Architecture Around the World

Erechtheion
Acropolis, Athens, Greece

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Caryatids

Caryatids

Caryatids

Top: leaf and dart; leaf and dart; egg and dart; Palm tree leaves

 

 

 

Ionic column

Leaf and dart

 

 

 

Olive tree to commemorate Athena's victory over Poseidon

 

 


Built between 421 and 406 BC, the Erechtheion is situated on the most sacred site of the Acropolis. It is said to be where Poseidon left his trident marks in a rock, and Athena's olive tree sprouted, in their battle for possession of the city. Named after Erechtheus, one of the mythical kings of Athens, the temple was a sanctuary to both Athena Polias, and Erechtheus-Poseidon.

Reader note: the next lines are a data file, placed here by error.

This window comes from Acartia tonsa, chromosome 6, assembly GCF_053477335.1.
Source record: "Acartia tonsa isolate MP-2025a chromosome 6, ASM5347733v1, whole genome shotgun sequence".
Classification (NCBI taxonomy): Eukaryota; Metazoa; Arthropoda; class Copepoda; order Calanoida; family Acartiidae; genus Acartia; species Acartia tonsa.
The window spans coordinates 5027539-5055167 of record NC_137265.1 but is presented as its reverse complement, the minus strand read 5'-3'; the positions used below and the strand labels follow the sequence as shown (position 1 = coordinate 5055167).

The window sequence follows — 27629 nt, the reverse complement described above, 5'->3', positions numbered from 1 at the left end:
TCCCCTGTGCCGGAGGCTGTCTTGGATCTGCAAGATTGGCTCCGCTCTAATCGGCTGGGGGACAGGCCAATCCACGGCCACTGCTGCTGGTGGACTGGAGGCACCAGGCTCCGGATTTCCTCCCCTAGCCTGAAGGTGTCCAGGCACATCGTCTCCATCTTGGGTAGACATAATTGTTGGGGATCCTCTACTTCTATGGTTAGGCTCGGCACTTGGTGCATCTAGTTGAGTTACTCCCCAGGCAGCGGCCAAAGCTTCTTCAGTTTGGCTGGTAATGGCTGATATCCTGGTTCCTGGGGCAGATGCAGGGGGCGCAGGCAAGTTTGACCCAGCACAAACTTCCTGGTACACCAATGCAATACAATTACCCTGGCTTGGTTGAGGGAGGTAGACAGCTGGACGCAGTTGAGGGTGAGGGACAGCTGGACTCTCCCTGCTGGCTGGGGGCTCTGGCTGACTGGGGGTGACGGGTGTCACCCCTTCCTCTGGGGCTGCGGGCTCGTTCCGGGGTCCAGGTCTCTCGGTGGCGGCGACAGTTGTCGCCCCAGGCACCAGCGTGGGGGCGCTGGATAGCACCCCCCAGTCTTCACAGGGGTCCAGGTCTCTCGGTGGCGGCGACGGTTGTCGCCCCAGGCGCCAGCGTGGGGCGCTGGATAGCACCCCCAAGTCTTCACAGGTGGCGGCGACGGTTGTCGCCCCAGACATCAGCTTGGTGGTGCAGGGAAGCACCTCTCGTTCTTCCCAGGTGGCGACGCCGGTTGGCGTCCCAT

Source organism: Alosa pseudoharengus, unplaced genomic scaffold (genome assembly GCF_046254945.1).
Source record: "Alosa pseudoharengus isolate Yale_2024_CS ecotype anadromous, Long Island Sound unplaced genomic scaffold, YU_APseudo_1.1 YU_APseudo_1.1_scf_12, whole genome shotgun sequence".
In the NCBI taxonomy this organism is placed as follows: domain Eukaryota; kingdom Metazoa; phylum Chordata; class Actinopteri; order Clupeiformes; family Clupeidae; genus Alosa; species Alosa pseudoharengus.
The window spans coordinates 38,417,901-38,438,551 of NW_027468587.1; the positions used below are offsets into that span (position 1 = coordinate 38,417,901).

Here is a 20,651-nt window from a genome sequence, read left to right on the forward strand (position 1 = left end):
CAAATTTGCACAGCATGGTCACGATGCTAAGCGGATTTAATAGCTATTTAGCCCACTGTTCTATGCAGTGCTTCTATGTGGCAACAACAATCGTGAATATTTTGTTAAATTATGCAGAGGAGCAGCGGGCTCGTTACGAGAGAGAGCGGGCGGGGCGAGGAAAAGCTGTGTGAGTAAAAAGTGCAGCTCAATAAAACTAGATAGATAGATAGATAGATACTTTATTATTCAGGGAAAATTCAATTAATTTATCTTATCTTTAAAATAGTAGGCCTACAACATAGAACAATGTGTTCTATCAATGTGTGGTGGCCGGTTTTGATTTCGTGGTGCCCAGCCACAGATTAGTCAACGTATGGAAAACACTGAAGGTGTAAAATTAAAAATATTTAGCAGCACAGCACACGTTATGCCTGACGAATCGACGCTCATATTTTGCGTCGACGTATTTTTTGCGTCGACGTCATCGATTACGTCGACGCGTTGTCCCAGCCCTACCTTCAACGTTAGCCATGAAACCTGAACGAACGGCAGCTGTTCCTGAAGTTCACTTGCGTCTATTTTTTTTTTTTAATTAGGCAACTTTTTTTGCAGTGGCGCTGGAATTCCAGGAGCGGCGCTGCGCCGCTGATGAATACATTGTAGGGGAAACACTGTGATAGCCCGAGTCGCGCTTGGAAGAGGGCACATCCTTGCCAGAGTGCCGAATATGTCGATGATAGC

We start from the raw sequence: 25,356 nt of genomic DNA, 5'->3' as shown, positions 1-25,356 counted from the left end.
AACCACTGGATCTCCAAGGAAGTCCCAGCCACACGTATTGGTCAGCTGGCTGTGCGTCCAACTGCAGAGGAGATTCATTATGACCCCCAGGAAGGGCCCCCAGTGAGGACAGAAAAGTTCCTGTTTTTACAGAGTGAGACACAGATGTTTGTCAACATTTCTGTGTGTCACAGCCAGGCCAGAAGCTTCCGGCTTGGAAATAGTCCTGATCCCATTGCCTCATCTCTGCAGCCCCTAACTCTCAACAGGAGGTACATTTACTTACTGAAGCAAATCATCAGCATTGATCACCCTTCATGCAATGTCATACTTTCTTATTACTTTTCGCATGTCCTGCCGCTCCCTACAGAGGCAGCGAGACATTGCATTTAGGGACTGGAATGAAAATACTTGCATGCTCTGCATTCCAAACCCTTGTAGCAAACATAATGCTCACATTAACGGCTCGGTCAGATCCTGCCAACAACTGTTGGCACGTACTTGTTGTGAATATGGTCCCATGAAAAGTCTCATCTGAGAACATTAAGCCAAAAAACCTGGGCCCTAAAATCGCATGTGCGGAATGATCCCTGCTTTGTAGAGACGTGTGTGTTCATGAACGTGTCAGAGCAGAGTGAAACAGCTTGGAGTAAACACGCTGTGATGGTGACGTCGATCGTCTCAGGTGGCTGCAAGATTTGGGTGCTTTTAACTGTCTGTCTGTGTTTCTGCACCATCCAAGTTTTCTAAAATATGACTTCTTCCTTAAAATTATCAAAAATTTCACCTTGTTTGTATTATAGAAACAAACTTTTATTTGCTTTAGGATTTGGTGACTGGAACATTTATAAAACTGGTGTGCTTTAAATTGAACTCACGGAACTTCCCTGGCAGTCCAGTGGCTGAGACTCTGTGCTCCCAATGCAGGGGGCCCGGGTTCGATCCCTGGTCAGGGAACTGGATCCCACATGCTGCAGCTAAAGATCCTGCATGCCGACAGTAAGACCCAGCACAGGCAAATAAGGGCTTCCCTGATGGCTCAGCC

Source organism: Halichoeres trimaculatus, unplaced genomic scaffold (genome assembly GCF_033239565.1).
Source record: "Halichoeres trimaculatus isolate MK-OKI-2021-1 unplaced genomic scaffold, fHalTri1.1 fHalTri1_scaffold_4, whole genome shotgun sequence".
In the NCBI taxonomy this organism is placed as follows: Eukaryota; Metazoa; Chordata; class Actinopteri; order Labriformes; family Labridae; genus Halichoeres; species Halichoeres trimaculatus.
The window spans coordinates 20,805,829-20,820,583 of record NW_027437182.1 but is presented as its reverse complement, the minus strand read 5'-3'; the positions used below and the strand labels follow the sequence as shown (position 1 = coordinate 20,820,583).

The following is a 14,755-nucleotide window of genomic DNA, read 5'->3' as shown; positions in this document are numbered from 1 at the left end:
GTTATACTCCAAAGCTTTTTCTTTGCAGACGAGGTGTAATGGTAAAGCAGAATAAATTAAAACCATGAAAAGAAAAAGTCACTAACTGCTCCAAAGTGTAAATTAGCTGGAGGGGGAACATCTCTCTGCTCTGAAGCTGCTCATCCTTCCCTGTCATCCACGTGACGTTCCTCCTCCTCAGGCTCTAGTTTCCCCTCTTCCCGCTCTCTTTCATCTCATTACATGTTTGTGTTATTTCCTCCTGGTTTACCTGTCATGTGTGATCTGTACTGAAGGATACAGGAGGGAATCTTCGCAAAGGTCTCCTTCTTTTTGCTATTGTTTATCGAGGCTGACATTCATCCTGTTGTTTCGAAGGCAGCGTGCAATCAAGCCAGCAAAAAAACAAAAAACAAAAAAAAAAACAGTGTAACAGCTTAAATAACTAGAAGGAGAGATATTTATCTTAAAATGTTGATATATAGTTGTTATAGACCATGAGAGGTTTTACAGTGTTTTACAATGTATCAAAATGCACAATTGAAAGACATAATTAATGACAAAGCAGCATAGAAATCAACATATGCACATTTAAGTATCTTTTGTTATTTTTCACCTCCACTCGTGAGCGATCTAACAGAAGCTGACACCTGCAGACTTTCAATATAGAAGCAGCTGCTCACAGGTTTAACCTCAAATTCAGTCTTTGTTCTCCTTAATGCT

Famed for its elegant and extremely ornate Ionic architecture and caryatid columns in the shape of women, this extraordinary monument is built on different levels. The large rectangular cella (SELL a - inner room) was divided into three rooms. The cella was bounded by north, east, and south porticoes. The south is the Porch of the Caryatids, the maiden statues which are now in the Acropolis Museum.

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Photos and their arrangement © 2004 Chuck LaChiusa
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